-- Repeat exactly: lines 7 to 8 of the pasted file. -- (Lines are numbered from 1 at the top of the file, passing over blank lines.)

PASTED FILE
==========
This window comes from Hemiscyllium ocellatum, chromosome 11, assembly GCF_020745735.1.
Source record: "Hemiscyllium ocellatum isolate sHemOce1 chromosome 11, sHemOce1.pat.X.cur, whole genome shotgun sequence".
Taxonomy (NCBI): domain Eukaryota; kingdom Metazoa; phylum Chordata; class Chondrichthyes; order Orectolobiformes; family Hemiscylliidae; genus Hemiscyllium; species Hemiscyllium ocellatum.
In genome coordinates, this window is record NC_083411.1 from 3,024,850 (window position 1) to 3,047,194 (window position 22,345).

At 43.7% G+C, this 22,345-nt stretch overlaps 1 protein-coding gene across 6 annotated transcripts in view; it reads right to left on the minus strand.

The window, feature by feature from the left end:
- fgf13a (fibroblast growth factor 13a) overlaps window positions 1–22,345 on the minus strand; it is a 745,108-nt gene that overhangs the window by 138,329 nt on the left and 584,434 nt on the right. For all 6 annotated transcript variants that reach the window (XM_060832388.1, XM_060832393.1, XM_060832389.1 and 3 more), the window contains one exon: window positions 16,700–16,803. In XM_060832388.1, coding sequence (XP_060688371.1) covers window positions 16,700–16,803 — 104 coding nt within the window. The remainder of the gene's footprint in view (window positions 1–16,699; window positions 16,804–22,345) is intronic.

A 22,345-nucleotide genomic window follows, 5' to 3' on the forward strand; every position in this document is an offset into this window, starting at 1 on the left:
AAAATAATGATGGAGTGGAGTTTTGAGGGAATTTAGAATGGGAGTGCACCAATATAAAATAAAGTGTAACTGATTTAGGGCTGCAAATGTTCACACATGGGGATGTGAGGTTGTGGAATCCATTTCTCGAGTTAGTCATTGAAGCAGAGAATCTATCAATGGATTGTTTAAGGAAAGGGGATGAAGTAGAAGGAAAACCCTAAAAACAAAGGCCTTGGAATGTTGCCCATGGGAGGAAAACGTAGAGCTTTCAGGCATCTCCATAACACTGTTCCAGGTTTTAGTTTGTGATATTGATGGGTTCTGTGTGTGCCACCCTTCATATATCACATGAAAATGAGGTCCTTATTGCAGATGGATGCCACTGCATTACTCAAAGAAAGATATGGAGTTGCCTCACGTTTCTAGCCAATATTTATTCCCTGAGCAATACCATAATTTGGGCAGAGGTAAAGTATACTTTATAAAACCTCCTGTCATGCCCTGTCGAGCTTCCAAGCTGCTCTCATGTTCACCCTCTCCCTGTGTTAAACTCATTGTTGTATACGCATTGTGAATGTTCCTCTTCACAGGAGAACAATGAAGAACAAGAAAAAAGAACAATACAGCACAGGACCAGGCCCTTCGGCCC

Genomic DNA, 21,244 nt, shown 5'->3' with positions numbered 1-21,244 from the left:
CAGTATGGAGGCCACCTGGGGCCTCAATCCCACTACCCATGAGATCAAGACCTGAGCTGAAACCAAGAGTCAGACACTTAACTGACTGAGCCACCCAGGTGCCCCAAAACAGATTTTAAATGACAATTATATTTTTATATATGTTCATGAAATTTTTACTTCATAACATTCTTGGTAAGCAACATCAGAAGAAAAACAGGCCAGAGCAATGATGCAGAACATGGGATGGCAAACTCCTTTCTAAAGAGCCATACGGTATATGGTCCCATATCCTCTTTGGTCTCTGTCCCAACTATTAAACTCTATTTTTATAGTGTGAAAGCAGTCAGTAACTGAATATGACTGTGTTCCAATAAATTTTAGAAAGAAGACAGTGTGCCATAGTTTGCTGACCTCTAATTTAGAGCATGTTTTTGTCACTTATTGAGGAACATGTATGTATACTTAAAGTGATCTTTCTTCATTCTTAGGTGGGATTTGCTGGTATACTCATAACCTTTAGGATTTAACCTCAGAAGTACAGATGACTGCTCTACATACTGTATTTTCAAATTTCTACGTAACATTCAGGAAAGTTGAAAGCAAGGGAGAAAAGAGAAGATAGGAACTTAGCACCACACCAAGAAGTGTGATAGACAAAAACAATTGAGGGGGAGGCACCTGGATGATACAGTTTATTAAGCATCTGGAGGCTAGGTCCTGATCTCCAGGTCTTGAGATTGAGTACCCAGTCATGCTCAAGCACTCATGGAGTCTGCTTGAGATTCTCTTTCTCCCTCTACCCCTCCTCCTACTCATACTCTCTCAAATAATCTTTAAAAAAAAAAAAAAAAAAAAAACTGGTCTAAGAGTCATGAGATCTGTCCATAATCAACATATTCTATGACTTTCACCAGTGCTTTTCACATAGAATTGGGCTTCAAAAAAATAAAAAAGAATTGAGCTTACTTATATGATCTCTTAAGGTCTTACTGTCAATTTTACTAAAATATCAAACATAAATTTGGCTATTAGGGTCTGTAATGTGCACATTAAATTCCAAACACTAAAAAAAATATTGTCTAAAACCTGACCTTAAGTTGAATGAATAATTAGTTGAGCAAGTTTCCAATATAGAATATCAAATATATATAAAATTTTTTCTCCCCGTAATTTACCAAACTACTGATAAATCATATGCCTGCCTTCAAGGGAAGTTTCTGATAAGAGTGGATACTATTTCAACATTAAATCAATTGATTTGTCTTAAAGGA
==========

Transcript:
- fgf13a (fibroblast growth factor 13a) overlaps window positions 1–22,345 on the minus strand; it is a 745,108-nt gene that overhangs the window by 138,329 nt on the left and 584,434 nt on the right. For all 6 annotated transcript variants that reach the window (XM_060832388.1, XM_060832393.1, XM_060832389.1 and 3 more), the window contains one exon: window positions 16,700–16,803. In XM_060832388.1, coding sequence (XP_060688371.1) covers window positions 16,700–16,803 — 104 coding nt within the window. The remainder of the gene's footprint in view (window positions 1–16,699; window positions 16,804–22,345) is intronic.

A 22,345-nucleotide genomic window follows, 5' to 3' on the forward strand; every position in this document is an offset into this window, starting at 1 on the left: